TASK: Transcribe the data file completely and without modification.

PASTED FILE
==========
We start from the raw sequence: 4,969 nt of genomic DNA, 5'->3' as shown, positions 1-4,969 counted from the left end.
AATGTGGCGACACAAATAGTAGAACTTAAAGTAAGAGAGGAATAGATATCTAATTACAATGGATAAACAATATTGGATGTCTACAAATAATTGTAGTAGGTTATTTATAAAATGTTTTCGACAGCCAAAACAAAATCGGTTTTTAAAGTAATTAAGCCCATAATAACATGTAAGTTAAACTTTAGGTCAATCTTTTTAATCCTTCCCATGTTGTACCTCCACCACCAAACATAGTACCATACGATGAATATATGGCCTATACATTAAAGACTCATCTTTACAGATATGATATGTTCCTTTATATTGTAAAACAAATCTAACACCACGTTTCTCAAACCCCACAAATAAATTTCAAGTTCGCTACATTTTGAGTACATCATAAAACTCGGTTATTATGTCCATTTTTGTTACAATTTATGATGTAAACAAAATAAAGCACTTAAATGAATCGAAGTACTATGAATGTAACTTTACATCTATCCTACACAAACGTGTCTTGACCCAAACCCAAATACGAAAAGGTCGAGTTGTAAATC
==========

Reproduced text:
We start from the raw sequence: 4,969 nt of genomic DNA, 5'->3' as shown, positions 1-4,969 counted from the left end.
AATGTGGCGACACAAATAGTAGAACTTAAAGTAAGAGAGGAATAGATATCTAATTACAATGGATAAACAATATTGGATGTCTACAAATAATTGTAGTAGGTTATTTATAAAATGTTTTCGACAGCCAAAACAAAATCGGTTTTTAAAGTAATTAAGCCCATAATAACATGTAAGTTAAACTTTAGGTCAATCTTTTTAATCCTTCCCATGTTGTACCTCCACCACCAAACATAGTACCATACGATGAATATATGGCCTATACATTAAAGACTCATCTTTACAGATATGATATGTTCCTTTATATTGTAAAACAAATCTAACACCACGTTTCTCAAACCCCACAAATAAATTTCAAGTTCGCTACATTTTGAGTACATCATAAAACTCGGTTATTATGTCCATTTTTGTTACAATTTATGATGTAAACAAAATAAAGCACTTAAATGAATCGAAGTACTATGAATGTAACTTTACATCTATCCTACACAAACGTGTCTTGACCCAAACCCAAATACGAAAAGGTCGAGTTGTAAATC